The island is oriented approximately east-west, with a maximum elevation of 853 m (2,799 ft) at Pardo Ridge. Significant named features are Cape Yelcho, Cape Valentine and Cape Lookout at the northeastern and southern extremes, and Point Wild, a spit on the north coast. The Endurance Glacier is the main discharge glacier. Due to slow recoveries and illegal whaling by Soviet Union with support from Japan, numbers of southern right whales visiting Elephant island are still on low level.
The island supports no significant flora or native fauna although migratory gentoo penguins and seals may be found, and chinstrap penguins nest in season. A lack of safe anchorage has prevented any permanent human settlement, despite the island being well placed to support scientific, fishing and whaling activities.
Elephant Island's name can be attributed to both its elephant head-like appearance and the sighting of elephant seals by Captain George Powell in 1821, one of the earliest sightings. The weather is normally foggy with much snow, and winds can reach 160 km/h (100 mph).
The First Russian Antarctic expedition led by Bellingshausen and Mikhail Lazarev on the 985-ton sloop-of-war Vostok ("East") and the 530-ton support vessel Mirny ("Peaceful") discovered the Island on 29 January 1821 and named it "Остров Мордвинова" (Mordvinov Island) in honour of Admiral Mordvinov.
The island is most famous as the desolate refuge of British explorer Ernest Shackleton and his crew in 1916. Following the loss of their ship Endurance in Weddell Sea ice, the 28 exhausted men reached Cape Valentine on Elephant Island after a harrowing ordeal on drifting ice floes. The first of Shackleton's crew to set foot here, and presumably the first person ever to make landfall, was Perce Blackborow, originally a stowaway on Endurance. Since Blackborow was the youngest crew member, Shackleton commanded that he make the first landfall on the island. After camping at Cape Valentine for two nights, Shackleton and his crew moved 11 kilometres (7 mi) westwards to a location which offered better protection from rockfalls and from the sea, and which they called Point Wild.
Realizing that there was no chance of rescue, Shackleton decided to sail to South Georgia where he knew there were several whaling stations. Shackleton sailed with five other men on a 1,287 km (800 mi) voyage in the open lifeboat James Caird on Easter Monday, April 24, 1916, arriving at South Georgia 16 days later. His second-in-command, Frank Wild, was left in charge of the men on Elephant Island, waiting for Shackleton's return with a rescue ship.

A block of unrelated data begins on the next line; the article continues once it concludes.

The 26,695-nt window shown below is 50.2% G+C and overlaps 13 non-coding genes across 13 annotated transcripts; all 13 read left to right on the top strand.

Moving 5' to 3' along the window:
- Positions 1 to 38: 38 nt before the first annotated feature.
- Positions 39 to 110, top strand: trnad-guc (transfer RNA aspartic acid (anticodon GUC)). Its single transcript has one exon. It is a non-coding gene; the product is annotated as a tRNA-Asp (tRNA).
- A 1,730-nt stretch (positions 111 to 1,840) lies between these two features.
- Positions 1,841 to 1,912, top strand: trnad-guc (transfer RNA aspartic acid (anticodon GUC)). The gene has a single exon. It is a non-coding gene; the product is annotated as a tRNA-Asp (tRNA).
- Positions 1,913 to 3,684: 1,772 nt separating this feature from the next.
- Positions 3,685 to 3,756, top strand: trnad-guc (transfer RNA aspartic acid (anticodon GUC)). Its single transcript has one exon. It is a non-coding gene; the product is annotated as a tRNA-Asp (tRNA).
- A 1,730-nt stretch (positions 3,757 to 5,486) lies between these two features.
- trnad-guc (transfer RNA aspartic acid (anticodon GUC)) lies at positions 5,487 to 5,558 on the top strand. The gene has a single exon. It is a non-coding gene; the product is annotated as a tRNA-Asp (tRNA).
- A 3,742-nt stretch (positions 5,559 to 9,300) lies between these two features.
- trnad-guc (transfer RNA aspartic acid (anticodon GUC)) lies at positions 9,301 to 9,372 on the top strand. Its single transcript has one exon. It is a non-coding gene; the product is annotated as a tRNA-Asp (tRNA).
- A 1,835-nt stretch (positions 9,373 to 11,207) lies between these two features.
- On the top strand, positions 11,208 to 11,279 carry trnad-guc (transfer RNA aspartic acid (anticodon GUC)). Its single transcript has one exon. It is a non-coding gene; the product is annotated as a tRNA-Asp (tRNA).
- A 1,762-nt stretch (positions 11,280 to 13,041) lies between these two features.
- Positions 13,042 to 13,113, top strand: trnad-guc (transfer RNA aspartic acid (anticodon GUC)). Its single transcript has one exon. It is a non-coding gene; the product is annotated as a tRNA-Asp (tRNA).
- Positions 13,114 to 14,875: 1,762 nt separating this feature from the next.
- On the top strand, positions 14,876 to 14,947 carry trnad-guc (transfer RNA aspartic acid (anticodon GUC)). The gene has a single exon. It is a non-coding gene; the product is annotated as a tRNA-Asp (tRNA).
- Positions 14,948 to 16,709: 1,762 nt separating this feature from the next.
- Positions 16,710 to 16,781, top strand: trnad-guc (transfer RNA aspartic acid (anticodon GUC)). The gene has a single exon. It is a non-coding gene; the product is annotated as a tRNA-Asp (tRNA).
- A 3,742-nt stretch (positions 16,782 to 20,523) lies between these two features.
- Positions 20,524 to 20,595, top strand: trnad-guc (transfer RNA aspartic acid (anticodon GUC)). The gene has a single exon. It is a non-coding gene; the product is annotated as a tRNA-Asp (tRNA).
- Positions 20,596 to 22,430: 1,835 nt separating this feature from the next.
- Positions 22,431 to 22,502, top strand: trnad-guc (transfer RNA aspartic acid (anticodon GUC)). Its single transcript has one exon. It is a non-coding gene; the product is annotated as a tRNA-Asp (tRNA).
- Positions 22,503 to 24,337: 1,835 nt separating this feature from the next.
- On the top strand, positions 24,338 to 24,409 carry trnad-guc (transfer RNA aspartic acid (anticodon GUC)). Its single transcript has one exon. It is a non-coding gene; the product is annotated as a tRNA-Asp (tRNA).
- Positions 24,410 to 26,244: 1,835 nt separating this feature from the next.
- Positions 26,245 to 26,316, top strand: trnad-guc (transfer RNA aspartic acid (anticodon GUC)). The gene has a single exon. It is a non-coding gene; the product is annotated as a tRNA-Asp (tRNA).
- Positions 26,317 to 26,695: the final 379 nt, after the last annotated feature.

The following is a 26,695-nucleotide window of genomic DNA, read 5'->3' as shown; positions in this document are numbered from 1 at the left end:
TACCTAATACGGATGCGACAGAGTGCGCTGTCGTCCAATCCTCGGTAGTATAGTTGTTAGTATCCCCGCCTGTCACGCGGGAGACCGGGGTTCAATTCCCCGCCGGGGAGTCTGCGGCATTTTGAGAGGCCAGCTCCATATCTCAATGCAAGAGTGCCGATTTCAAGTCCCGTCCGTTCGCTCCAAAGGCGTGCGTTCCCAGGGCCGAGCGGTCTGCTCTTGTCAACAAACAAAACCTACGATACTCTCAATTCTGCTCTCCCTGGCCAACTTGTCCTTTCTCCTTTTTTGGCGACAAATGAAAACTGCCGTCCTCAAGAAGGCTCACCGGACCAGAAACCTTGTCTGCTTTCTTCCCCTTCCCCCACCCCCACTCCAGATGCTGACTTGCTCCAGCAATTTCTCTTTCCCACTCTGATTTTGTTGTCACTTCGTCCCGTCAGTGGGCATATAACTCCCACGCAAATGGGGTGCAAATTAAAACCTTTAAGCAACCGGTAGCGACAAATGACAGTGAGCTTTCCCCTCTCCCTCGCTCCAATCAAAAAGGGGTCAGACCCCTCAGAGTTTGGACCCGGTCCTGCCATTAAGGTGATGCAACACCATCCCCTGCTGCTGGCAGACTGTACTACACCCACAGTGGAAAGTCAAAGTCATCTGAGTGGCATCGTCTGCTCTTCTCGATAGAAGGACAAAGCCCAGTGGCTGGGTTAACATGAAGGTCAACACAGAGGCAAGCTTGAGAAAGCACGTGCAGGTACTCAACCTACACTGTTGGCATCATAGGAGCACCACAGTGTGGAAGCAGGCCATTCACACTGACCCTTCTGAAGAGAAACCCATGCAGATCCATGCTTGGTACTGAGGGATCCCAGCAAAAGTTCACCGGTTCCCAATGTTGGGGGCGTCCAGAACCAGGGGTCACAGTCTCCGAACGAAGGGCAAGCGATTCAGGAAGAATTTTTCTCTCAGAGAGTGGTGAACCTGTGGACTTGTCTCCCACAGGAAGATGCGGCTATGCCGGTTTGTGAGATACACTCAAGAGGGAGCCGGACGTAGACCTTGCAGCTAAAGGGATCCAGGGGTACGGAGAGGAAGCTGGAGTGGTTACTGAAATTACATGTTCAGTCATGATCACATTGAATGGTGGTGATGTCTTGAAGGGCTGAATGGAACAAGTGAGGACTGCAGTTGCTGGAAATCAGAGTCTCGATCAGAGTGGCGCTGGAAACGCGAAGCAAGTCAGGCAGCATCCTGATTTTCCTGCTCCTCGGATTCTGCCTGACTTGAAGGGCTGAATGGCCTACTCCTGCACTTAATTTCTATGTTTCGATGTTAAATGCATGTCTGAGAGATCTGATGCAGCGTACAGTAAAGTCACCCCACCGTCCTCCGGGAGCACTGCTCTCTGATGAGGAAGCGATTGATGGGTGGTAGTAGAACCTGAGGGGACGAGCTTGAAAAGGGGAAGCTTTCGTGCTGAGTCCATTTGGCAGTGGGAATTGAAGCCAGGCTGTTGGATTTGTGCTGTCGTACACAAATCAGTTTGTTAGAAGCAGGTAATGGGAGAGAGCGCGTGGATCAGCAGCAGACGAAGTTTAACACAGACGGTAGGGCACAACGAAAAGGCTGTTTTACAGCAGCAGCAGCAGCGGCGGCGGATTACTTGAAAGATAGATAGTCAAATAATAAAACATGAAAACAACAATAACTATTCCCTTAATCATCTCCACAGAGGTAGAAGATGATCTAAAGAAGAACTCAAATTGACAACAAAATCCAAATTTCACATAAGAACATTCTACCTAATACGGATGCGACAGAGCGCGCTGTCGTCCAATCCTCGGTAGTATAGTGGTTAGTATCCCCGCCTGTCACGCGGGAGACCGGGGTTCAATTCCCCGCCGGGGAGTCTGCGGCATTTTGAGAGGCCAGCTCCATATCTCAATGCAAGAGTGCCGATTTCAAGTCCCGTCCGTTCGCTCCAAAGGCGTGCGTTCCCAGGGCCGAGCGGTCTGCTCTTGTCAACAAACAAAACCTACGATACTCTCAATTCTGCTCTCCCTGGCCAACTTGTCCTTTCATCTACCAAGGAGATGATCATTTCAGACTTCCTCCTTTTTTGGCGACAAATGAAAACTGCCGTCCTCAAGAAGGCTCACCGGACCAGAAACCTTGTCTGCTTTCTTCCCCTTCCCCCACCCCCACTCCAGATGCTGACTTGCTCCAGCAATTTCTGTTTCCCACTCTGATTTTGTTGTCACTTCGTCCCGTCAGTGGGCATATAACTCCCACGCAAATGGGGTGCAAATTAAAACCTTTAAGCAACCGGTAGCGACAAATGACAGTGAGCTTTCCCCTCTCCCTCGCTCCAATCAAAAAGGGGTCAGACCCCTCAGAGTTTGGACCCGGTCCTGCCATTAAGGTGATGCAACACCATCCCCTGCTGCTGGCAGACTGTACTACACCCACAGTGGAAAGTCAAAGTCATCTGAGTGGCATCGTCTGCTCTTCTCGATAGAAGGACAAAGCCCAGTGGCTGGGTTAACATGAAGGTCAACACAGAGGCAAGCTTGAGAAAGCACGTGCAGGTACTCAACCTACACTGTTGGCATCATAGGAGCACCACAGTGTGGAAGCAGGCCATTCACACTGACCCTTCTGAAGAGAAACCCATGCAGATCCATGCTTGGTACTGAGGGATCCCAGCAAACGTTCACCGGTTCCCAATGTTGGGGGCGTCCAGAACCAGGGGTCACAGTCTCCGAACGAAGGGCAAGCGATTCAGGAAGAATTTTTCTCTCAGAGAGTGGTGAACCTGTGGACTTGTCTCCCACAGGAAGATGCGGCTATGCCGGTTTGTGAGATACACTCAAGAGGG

There was much work for the stranded men. Because the island had no natural source of shelter, they constructed a shack and wind blocks from their remaining two lifeboats and pieces of canvas tents. Blubber lamps were used for lighting. Expedition physicist Reginald James composed the following verses out of gratitude for Wild's leadership:
They hunted for penguins and seals, neither of which were plentiful in autumn or winter. Many of the crew were already ill and frostbitten, and they were now also in danger of starvation. After four and a half months, one of the men spotted a ship on August 30, 1916. The ship, with Shackleton on board, was the tug Yelcho, from Punta Arenas, Chile, commanded by Luis Pardo, which rescued all the men who had set out on the original expedition. It was the fourth attempt to rescue the men. The first three attempts were turned back due to a heavy ice pack surrounding the island.
According to Frank Worsley, Shackleton's captain, the men pronounced the island's name with an 'H' prefixed and a silent 't', "Hell-of-an-Island".
A Joint Services Expedition led by Commander Malcolm Burley was dropped off on Elephant Island by HMS Endurance. The party then spent six months carrying out a survey of the island and other scientific research for the British Antarctic Survey and climbing some of the peaks on the island. The expedition visited Point Wild but found no trace of the Endurance expedition; it found the wreckage of the large sailing vessel referred to below, and also landed on and attempted to climb the highest peak on Clarence Island.
Point Wild contains the Endurance Memorial Site, an Antarctic Historic Site (HSM 53), with a bust of Captain Pardo and several plaques. Hampson Cove on the south-west coast of the island, including the foreshore and intertidal area, contains the wreckage of a large wooden sailing vessel; it has been designated a Historic Site or Monument (HSM 74), following a proposal by the United Kingdom to the Antarctic Treaty Consultative Meeting.